To protect marine life, NOAA monitoring seasonal and yearly changes in surface water pH in Caribbean Sea and Gulf of Mexico

Animation of seasonal changes in ocean acidity in the Gulf of Mexico and Caribbean Sea during 2015Since atmospheric carbon dioxide emissions began to increase after the Industrial Revolution, the acidity of the ocean’s surface waters has increased by 30%. This rising acidity—reflected in falling pH levels—harms shell-building creatures and other marine life. As part of their effort to protect our oceans and the communities that depend on them, NOAA scientists have developed a way to visualize and monitor monthly and yearly changes in surface water pH in the Caribbean Sea and Gulf of Mexico.

This animation shows monthly surface water pH during 2015, with darker pink and purple for areas with higher pH (lower acidity) and lighter pink and peach for areas with lower pH (more acidity). Seasonal changes in temperature drive the animation’s most obvious pattern: pH is generally higher in the coldest months of the year December-April) and lower in the warmest months (July-September).

As the water warms in the spring and summer, its ability to hold on to dissolved carbon dioxide weakens (think of a can of soda going flat on a hot summer day). As the solubility of carbon dioxide falls, its partial pressure in the water rises. Until the excess carbon dioxide is able to escape to the atmosphere, the rising pressure drives chemical reactions that increase the water’s acidity. The pattern reverses as the waters cool off.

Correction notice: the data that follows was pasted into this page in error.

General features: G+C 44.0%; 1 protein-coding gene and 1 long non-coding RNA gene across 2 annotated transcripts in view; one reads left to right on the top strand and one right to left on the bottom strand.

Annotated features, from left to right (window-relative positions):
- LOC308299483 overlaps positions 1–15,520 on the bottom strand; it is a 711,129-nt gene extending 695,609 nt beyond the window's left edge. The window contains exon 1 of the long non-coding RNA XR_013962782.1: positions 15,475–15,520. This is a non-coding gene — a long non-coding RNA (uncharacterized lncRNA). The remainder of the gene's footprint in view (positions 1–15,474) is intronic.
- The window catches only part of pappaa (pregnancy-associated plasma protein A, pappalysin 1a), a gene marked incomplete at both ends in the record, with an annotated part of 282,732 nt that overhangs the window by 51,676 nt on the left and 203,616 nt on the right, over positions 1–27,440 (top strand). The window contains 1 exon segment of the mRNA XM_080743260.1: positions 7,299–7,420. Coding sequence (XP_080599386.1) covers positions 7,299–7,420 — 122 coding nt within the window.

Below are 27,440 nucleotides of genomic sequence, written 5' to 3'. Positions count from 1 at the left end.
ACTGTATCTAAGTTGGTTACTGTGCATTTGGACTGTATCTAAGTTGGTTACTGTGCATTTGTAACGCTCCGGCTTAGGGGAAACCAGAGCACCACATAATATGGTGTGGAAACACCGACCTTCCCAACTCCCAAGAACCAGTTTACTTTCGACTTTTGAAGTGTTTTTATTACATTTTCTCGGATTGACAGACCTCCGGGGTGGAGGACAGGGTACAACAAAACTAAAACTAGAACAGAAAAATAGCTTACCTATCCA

The temperature-related changes can be amplified or weakened by other, overlapping processes: upwelling of deep waters; shifting of different water masses by currents; runoff of freshwater, sediment, and organic debris from rivers; and ocean plant growth. For example, in the northern Gulf of Mexico, the waters of the Mississippi Delta, offshore of Louisiana, have higher pH year round than the waters offshore of the Yucatan Peninsula, in the southern Gulf. And in the western Caribbean Sea and the tropical Atlantic (bottom right of image), the lowest pH values occur in June, even though the warmest sea surface temperatures occur in August and September.

In addition to these pH maps, NOAA scientists are also producing maps for multiple aspects of ocean carbon chemistry, including the basin’s buffering capacity (the ability to neutralize changes in pH) and the relative concentration of calcium carbonate minerals that corals and other organisms use to build their shells and skeletons. Data for these maps are updated monthly and initial results indicate good agreement with observed measurements from cruises and buoys.

The world’s oceans absorb about 30% of the carbon dioxide released into the atmosphere every year, which has already resulted in a 30% increase in acidity. But carbon dioxide emissions continue to rise. If we continue to emit carbon dioxide at current rates, estimates predict that surface water will be around 150% more acidic by the end of the century. That would be the highest acidity our oceans have seen for more than 20 million years.

People all over the U.S. and the world rely on the ocean for food, income, and industry. As ocean acidity rises, these industries and food sources may be at risk. In order to help mitigate that risk, NOAA continues to invest in products like these maps in order to provide the most accurate, up to date, and user-friendly information about ocean acidification.

Cody Sullivan, Climate.gov, 21 August 2018. Press release.

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